- Name: YOANDRY LEIVA
- Charge: BURGLARY - UNOCCUPIED DWELLING UNARMED, GRAND THEFT - $300 - $5000, MARIJUANA-MFG SCHEDULE 1
- Residence: Naples, FL
- Age: 21
- Occupation: DETAILER
- Case #: Not yet available
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This gallery is compiled by the Naples Daily News staff from written reports by Naples police, Collier Sheriff‘s Office, Marco police and other agencies. Arrests indicate suspicion of crime, not guilt. To report a crime or suspicious activity in your neighborhood, call the Naples Police and Fire Department at 213-4844, the Collier County Sheriff’s Office at 774-4434 or the Marco Island Police Department at 389-5050.
Earlier this month, Emanoel Thermitus packed up her family's things, paid her new landlord and moved into a rental house in Golden Gate Estates.
With three young sons, Thermitus was looking to get out of a town house community where she said children as young as 12 and 13 often were arrested for drugs.
"I got scared," she said. "I didn't want my kids to go through that, you know? Let me do whatever I can to get them out of there."
But about a week after the family of four moved into the three-bedroom house on Third Avenue Northwest, a Collier County sheriff's deputy called and told her she'd have to move out. Her landlord, 21-year-old Yoandry Leiva, didn't actually own the house and had no authority to rent it out, he said.
Deputies arrested Leiva, of the 8600 block of Wheat Lane, East Naples, on Thursday, charging him with three counts of burglary, one count of grand theft and one count of manufacturing marijuana. He also is a suspect in the fraudulent rental of a house at 5921 Green Blvd., where a marijuana plant and a stolen Yamaha motorcycle were found in the backyard.
The house on Third Avenue Northwest actually belongs to Steven and Janet Sparker, a couple who had filed a motion of continuance on the property after the bank began a foreclosure process about two years ago.
The Sparkers called authorities after they noticed last weekend that the locks had been changed and a family was living in their home.
"I feel so bad for this woman that (Leiva) took her money and she's spent all her money and she's got nowhere to go, and at the same time, I can't help," said Steven Sparker, who now lives with his wife in East Naples.
"I just feel very violated having someone living there on your property uninvited," Janet Sparker said. "I'm not responsible for her financial situation; I have my own to worry about."
Detectives moved quickly on the case, Steven Sparker said, keeping the couple informed about the case and locating a suspect within the week.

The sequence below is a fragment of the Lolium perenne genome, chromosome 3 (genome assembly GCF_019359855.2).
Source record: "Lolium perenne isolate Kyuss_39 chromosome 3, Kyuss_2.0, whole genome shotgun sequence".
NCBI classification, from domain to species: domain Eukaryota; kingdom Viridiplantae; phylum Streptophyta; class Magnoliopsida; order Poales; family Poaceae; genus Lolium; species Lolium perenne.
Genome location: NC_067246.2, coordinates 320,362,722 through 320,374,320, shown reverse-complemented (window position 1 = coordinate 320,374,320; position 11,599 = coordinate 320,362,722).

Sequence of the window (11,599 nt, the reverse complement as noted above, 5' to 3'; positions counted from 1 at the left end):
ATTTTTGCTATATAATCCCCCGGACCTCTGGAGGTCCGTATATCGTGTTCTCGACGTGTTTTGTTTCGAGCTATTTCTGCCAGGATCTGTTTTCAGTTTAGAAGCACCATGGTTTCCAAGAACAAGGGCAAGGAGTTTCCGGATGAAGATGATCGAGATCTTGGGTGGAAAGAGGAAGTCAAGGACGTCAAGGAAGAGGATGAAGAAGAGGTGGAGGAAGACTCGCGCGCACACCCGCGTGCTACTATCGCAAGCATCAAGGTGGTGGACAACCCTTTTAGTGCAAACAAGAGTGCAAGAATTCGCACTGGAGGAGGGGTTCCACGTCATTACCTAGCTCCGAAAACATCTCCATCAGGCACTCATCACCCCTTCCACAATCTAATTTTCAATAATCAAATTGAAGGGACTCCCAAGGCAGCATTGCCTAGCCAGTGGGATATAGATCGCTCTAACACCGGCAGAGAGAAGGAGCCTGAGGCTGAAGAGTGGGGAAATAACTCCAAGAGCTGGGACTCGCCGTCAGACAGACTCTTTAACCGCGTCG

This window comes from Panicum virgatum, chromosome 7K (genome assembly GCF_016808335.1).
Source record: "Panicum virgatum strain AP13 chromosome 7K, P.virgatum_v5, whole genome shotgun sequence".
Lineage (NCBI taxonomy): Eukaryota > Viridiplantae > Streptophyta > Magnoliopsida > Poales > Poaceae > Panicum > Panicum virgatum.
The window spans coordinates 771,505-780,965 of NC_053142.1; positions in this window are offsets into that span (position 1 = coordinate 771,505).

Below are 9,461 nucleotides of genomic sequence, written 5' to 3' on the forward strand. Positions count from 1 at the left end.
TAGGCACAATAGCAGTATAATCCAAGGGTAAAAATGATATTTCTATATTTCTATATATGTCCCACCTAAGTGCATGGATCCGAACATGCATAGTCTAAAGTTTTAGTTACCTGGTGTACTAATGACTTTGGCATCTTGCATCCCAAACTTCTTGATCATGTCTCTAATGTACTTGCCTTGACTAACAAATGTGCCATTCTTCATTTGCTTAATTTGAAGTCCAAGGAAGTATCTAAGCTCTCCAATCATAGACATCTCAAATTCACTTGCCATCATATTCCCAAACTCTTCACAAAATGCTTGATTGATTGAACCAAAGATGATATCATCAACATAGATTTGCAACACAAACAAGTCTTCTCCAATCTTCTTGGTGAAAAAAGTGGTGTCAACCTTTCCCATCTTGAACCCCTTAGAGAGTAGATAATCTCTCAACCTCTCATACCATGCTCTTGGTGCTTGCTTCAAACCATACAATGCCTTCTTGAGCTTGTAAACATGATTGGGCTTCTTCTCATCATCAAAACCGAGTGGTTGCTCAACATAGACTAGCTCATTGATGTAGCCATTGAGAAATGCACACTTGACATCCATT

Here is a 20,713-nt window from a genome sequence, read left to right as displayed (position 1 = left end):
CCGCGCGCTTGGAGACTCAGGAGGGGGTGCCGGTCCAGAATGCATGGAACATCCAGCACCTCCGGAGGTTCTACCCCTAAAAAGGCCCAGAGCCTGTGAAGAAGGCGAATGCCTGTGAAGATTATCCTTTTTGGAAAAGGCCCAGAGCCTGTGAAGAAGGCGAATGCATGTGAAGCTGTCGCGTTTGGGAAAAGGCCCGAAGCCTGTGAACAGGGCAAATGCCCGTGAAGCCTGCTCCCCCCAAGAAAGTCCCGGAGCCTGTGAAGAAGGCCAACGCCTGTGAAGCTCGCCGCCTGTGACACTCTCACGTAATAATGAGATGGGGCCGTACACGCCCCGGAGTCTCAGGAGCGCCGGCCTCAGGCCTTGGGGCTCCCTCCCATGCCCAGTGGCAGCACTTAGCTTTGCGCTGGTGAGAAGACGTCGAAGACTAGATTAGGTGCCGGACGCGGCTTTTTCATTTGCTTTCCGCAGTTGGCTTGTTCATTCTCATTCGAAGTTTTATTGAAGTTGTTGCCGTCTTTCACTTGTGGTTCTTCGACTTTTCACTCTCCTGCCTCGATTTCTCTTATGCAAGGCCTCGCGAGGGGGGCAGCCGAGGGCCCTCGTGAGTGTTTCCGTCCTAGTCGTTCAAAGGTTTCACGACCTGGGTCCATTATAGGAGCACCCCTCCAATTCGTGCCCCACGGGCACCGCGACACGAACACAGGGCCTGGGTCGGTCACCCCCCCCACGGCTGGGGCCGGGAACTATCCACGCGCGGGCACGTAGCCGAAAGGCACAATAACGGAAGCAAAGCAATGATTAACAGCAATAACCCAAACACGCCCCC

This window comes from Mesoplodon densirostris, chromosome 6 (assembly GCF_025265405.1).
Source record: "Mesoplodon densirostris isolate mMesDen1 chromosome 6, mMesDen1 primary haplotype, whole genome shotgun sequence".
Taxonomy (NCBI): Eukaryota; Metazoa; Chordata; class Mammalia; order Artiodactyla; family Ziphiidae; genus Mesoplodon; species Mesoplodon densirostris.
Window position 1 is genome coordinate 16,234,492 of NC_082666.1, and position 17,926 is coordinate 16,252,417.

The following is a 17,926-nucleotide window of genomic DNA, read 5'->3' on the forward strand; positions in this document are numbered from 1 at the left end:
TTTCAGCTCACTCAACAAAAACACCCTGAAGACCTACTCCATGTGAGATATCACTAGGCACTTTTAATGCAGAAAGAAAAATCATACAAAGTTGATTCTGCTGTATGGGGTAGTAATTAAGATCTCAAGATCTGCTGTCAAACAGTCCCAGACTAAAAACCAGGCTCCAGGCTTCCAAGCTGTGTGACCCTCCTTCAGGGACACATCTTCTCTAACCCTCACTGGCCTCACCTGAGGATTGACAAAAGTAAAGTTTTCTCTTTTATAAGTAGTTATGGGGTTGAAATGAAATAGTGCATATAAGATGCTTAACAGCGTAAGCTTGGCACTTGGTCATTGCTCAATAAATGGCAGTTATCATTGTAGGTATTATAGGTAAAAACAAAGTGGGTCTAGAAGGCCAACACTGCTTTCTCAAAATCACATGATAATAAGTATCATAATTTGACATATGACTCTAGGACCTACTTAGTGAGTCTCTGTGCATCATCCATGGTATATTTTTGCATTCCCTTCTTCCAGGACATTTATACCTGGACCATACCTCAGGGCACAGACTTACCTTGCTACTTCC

Sheriff's Office investigators say there are typically two types of rental scams. In the first, a scammer pretending to be a landlord asks a prospective renter to wire money to an account to get the keys. In the second, someone changes out the locks on a vacant home and leases it to an unsuspecting renter.
Either way, the renter is out hundreds or thousands of dollars.
Lt. Chad Parker, who works financial crimes at the Sheriff's Office, said the agency had only recently begun to see the second type. In those cases, renters must leave the property even if they've paid rent to someone because they are legally considered to be trespassing.
"It's unfortunate because they have to get kicked out of a house," Parker said. "They're being victimized twice."
Out $3,000 and with no leftover savings, Thermitus said she and her sons now stay at a public park until 10 o'clock every night, when they have to look somewhere else for a place to sleep.
"I spent all the money I had," she said. "I don't know how, but I know if I pray, God will listen and I will be safe, but I don't feel safe alone with the kids."
Avoiding rental scams
To avoid falling victim to rental scams:
■ Never wire money to someone you don’t know.
■ Never provide someone with sensitive information like your bank account number or Social Security number.
■ Avoid transactions involving individuals based in countries known for scamming, such as Nigeria or Malaysia.
■ Never rent a home or condo without seeing the interior first.
■ Do not submit to a background check for a home without meeting the owner in person.
Source: Collier County Sheriff’s Office